A. Edward Newton Pamphlet: The Trollope Society
The American Trollope Society based in New York and the British one based in London were preceded by the Trollope Society of Philadelphia, which the noted bibliophile A. Edward Newton founded in 1929. During the depths of the Depression, Newton addressed the following message to the reading public:
I am about to do a thing which may be very foolish: I am going to start a Trollope Society. I realise fully — no one better — that this is a bad time to start anything: nevertheless I shall try… We live in a distracted world. No one country has a monopoly of trouble, there is enough to go round, but in this country our troubles are largely of our own making. We have a rather bad political system: candidates for office are selected with little or no thought as to their fitness and once elected “play politics” very largely to the neglect of their duties. Sometimes this is the case of our Chief Executive…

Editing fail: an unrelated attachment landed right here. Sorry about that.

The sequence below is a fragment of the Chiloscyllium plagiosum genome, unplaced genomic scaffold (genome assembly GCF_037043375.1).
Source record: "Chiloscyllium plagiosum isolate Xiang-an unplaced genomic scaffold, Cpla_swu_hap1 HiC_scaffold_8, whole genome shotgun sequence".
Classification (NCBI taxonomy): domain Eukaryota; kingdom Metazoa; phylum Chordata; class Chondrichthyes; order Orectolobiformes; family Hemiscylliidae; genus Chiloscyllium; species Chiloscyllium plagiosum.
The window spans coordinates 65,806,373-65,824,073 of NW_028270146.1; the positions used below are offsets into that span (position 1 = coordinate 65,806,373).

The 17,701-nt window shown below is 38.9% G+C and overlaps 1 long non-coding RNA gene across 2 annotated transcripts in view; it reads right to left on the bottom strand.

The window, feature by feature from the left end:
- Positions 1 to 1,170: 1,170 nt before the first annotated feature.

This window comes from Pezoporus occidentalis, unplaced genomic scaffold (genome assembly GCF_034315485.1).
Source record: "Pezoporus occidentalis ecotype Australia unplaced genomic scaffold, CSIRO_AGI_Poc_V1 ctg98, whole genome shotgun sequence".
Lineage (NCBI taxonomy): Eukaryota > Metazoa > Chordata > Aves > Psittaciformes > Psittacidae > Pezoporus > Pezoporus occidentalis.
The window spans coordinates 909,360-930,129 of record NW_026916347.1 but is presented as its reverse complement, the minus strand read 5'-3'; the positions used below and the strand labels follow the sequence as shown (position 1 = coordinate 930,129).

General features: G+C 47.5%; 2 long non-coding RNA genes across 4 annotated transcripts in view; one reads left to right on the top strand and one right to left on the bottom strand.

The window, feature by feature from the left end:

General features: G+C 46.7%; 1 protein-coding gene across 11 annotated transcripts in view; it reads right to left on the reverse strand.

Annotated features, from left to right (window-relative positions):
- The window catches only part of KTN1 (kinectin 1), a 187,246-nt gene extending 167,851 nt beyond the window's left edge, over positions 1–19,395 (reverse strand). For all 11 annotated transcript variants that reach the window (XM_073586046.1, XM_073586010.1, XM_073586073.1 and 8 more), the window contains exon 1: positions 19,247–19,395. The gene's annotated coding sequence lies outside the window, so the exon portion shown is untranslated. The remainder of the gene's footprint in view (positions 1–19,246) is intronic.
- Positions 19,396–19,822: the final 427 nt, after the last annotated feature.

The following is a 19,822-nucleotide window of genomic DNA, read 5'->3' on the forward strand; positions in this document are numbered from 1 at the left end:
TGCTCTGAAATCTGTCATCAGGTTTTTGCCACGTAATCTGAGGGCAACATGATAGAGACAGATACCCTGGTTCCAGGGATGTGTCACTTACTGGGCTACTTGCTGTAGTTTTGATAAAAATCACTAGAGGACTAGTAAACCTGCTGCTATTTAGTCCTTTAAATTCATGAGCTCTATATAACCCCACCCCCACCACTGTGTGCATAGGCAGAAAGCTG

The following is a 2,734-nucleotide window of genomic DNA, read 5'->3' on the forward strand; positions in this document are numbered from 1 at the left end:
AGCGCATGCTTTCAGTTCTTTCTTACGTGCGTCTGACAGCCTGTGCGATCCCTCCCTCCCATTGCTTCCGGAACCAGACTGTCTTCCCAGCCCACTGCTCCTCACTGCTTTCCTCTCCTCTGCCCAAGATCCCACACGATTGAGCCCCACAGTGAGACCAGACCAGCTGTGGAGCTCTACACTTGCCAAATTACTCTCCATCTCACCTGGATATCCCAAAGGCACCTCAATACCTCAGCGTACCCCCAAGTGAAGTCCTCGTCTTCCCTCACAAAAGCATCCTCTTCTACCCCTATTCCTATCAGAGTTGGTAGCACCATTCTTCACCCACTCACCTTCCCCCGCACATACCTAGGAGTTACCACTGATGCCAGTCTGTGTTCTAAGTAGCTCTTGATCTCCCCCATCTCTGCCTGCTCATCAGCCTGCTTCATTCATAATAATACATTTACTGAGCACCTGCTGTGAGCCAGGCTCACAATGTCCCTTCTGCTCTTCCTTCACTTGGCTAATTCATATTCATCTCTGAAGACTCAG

Why do we not retire our President at the end of a term of six years, with substantial pension, and make him ineligible for immediate re-election? Meantime, I have something to suggest which will take our minds off our troubles…. A source of reading, the cheapest and most delightful pastime there is. And, in order that we may forget, I suggest a course of reading of the good old Victorian novels of Anthony Trollope. Here and now I proclaim the fact that Anthony Trollope has written a greater number of first class novels than Dickens or Thackeray or George Eliot — I had almost said than these novelists combined — but I wish to be modest in my statements.
Newton published a short pamphlet which he distributed to friends and interested persons. “The purpose of this little pamphlet,” Newton wrote, “is to secure members who will sponsor the publication of a much-needed, complete, legible, inexpensive and uniform edition of the novels and tales of one of the greatest of the Victorians… Anthony Trollope.”
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